And that’s true for potty training as it is with everything else.

With that said, there seems to be so much pressure out there to somehow instantly potty train your toddler. Some even say it’s possible in 3 days or less!

Let’s be realistic, folks.

Think about it:

When did your child accomplish ANY new behavioral change in LESS than three days?

Now sure, if you’ve only got one at home you might be able to do it. But if you’ve got more than one kid?

You’re gonna need to be patient.

But just because you’re not potty training in three days or less doesn’t mean you shouldn’t build a routine in order to be consistent.

The key is figuring out when in your very busy day you can work it in.

The most effective way to do this – if you’re NOT training in three days- is to build it into existing routines.

So for example, if you’ve got an existing bedtime routine you can add it into the mix for that.

Or if you’ve got a morning routine going you can add it in right after your toddler gets dressed but before you brush teeth.

Either way, the idea here is that you’re building on existing routines, rather than making some Herculean effort to train them all in one go.

So once you’ve got a routine going, then the next step is to keep it from becoming too routine!

#7 Find Ways To Make Starting Potty Training EXCITING

Now that you’ve got the space set up and a routine going, the key is to not let it get too boring.

You don’t have to get fancy in trying to do this, either.

It’s not that it should always be so fun and engaging, but rather like with anything else your young kiddos do you’ve got to keep their attention engaged.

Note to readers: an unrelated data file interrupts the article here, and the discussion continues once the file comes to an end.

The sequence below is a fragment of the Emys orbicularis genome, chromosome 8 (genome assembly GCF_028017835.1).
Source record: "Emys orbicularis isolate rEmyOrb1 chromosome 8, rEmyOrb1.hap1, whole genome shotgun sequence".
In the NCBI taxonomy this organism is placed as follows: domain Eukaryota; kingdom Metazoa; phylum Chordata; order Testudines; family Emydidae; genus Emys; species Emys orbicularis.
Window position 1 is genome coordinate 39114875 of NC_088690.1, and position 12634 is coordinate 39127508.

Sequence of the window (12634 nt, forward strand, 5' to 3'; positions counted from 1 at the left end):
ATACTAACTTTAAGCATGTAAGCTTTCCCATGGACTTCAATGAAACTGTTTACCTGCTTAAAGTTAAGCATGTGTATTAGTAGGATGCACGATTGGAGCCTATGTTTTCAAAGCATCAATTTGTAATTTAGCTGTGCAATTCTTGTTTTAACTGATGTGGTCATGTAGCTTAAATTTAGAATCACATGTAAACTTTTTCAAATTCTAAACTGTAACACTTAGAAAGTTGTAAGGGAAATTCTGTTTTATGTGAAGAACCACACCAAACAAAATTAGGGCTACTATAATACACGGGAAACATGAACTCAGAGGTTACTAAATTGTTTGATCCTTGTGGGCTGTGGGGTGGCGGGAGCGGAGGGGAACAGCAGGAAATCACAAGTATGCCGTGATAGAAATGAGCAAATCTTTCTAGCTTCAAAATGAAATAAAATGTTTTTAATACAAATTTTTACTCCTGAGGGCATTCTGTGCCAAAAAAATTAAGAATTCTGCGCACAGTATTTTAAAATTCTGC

You can do this in a variety of ways:

  • Sit across from them on the bathtub and talk to them
  • Sing their favorite songs
  • Let ’em have a favorite toy (but not so big they’ll drop it in)
  • Read a book
  • Talk to them about their day
  • Talk to them about what they’re doing

With these strategies, you won’t completely get rid of those moments when they get a bit bored, you’ll be able to refocus their attention when they do!

Once you’ve tried out a few of these strategies, keep a list of what seems to work best so you can add them to your toolbox.

#8 Up The Ante If You Need To

girl at the beach

Ok, let’s say so you’ve done all the above and still are finding it challenging to start potty training your son or daughter.

You’ve even had some success with your little one using the bathroom, but then things start to stall.

What do you do?

Well, if you’ve set up a reward system and you find it’s not working well enough, then it might be time to up the ante.

A simple tweak can make a difference between getting results, having fun, and making it all a battle.

If you’ve hit a wall, an effective approach to see results faster is to up the ante.

So for example, if you’ve got a treat of some kind, say, M&Ms, increase the number they get.

If the reward is stickers, increase the number of stickers they get to play with and put on their poster.

If it’s M&Ms, you can start with a reward of one M&M for a try on the toilet, two if they pee, and three if they poop.

Try this for a week or so and if you’re not getting results, increase the reward.

The sweet spot might just be 2, 3 and 4 M&Ms, and so on.

It might take some time and experimentation to figure out what reward best motivates them…

But you’ll get there!